More Food On A Stick Than You Can Shake A Stick At

I have a shocking confession to make: Before last Friday night, Ryan and I were virgins. State Fair virgins, that is.

What finally lured us to the Wisconsin State Fair this year was the fact that we weren't planning a wedding, so we suddenly had free time. And what better way to fill our free time than taking a nice stroll down to the State Fair Park (it's just a few miles from our house) in the beautiful summer air, marveling at the agricultural bounty of our wonderful state, getting up close and personal with herds of livestock and our fellow Wisconsinites, and eating as much food on a stick as humanly possible?


Off we went! Along our walk to the fairgrounds we passed this water tower bearing the name of our city. From this angle, all you can see is the end: T O S A. That's OK; as we've discovered in our two years in Wauwatosa, most locals refer to it only by its final two syllables. I used to think that was simultaneously cheesy and lazy -- trying to trendify the name of our city by shortening it to a "hip" two-syllable length just seemed the worst kind of precious.

However, my insistence on saying "Wauwatosa" each and every time I referred to it (especially while inside the city limits) was garnering strange glances from my neighbors. It was as if they didn't know what city I was talking about -- some strange four-syllable burgh that didn't sound nearly as cool and cosmopolitan as "Tosa." However, *my* concern about slipping into the vernacular was quite the opposite: If anyone from outside the metro area were to try to locate "Tosa" on a map, they'd soon become convinced that I was lying about the name of my city and therefore must be a fugitive from justice. My first name is already based on a town that nobody believes exists (even people from England -- hell, especially people from England) because it's apparently been removed from most atlases. So a fake town first name and a fake town for a residence? Who needs the hassle? I've since compromised my principles and refer to Wauwatosa as "Tosa" when I am in the company of other (it pains me even to type this without a leading apostrophe) Tosans.

Anyway, that's one of our water towers. We have a few others that are quite fetching as well. I'll leave those for another blog post.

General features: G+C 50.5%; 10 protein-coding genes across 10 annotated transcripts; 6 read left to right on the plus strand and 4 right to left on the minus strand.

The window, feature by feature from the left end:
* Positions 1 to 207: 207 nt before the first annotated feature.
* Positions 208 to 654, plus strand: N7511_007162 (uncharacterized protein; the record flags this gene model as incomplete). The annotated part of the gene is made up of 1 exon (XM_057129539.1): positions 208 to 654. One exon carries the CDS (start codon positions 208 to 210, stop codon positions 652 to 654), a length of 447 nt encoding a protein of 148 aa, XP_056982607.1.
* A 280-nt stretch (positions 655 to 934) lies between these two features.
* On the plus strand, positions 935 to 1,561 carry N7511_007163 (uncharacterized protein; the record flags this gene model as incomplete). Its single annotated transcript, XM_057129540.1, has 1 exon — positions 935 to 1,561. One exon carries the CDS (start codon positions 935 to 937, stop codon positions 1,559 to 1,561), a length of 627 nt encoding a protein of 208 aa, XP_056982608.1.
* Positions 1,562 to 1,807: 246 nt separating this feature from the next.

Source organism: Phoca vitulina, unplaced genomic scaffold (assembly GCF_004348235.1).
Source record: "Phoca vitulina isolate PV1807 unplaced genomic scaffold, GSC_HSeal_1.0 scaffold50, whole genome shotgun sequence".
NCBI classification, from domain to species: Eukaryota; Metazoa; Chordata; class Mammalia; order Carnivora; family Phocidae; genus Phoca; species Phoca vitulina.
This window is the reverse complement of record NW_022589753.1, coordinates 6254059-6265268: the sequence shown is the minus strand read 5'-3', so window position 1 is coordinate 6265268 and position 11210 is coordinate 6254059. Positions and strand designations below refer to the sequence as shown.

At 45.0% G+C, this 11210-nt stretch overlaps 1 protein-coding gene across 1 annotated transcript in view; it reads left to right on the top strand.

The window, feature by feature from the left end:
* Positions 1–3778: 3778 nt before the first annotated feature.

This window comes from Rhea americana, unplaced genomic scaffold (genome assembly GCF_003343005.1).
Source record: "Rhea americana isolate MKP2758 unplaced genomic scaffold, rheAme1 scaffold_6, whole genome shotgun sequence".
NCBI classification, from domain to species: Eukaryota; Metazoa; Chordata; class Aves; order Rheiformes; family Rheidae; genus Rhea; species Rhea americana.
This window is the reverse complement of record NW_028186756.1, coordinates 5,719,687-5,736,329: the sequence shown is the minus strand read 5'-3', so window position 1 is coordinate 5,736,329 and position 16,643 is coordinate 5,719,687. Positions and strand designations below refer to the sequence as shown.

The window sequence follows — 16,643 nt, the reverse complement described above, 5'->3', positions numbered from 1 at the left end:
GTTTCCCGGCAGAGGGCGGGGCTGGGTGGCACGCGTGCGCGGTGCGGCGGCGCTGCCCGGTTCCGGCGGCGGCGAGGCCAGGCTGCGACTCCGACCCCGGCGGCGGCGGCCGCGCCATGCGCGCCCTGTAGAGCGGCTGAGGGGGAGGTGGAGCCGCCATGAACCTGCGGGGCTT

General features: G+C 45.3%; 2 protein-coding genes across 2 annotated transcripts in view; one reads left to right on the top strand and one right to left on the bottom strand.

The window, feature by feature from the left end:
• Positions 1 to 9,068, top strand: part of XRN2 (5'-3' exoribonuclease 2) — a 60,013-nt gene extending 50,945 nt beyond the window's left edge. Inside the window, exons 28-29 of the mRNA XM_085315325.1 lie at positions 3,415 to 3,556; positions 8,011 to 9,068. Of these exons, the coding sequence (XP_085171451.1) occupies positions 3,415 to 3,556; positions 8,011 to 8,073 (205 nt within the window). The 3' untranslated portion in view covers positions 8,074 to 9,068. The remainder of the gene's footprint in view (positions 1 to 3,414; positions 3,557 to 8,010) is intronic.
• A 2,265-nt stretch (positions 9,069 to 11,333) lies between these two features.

We passed this car wash on our walk to the Fair. $3.31 for a car wash? Sign me up! The entrepreneurial spirit there was in full swing on Friday, with the car wash offering State Fair parking for "Only $15.00!" I wonder if we could just drop off the car for a reaaaallly long car wash instead.
We may have to look into that next year.


We finally made it inside the gates and we made a bee-line for the Food On A Stick pavilion. First up: Frozen banana on a stick, dipped in chocolate and rolled in peanuts. We were slightly disappointed that it wasn't deep fried, and the hut from which it was sold had nothing on the Bluth Banana Stand from TV's Arrested Development, but we enjoyed it anyway. It was also far and away the most healthy thing we planned to eat all evening, so we were glad for the opportunity to feel dietetically righteous for a few minutes.

Next up: Deep fried Oreos. Sadly, these were not on a stick. But they were pretty darn tasty, I must say. They came 8 to a bag, encased in still-sizzling batter and sprinkled with powdered sugar. Mmmm....bag o goodness.

No trip to the Wisconsin State Fair is complete without a cream puff. Again, not on a stick, but sooooo good. There's a reason fairgoers bought 355,000 of these last year. But they really need to come up with a way to deep fry these things! If anyone out there wants to pioneer that process, I would appreciate being part of the focus group when you have a successful prototype to sample. You can find the base recipe here. Good luck and Godspeed!

Finally, the holiest of holies. Deep fried S'mores on a stick. We had to ask directions at the Information hut to locate the S'mores booth (the teenager working the Info hut was able to pinpoint the S'mores booth on the map with astonishing speed and precision -- almost as if he'd been asked its location a quarter of a million times over the last ten days or something). As we approached the S'mores booth, we felt as if we were nearing a temple of universal, non-denominational spiritual significance. Chocolate-covered marshmallows rolled in graham cracker batter, deep fried, and then dusted with powdered sugar. Probably also sprinkled with crack, given how instantly we were hooked.

We also ate a plate of fries and drank some lemonade, but those were decidedly less photogenic menu items. We skipped out on the giant smoked turkey drumsticks (seriously, they were as big as my forearm!) because we had just spent some time in the Poultry Pavilion and it seemed kind of mean. ("Sorry, guys -- we gotta run; we're going to go eat some of your friends' legs.") Luckily, none of the other food we ate can be found in nature, so we didn't have to feel guilty about eating it. Sadly, though, it wasn't until the day *after* we attended the fair that we learned of this year's newest stick-based food phenomenon: Deep Fried Mac & Cheese On a Stick. How could we have missed it?! Ahh well, it will give us something to look forward to next year.

Stay tuned for more pictures (of non-food-related things) from our trip to the 2008 Wisconsin State Fair!

1 comment:

Jean said...

Okay, WI State Fair expert, could any of the deep-fried delicacies be replicated at home? Because nothing says "Happy Thanksgiving" like deep-fried s'mores, right?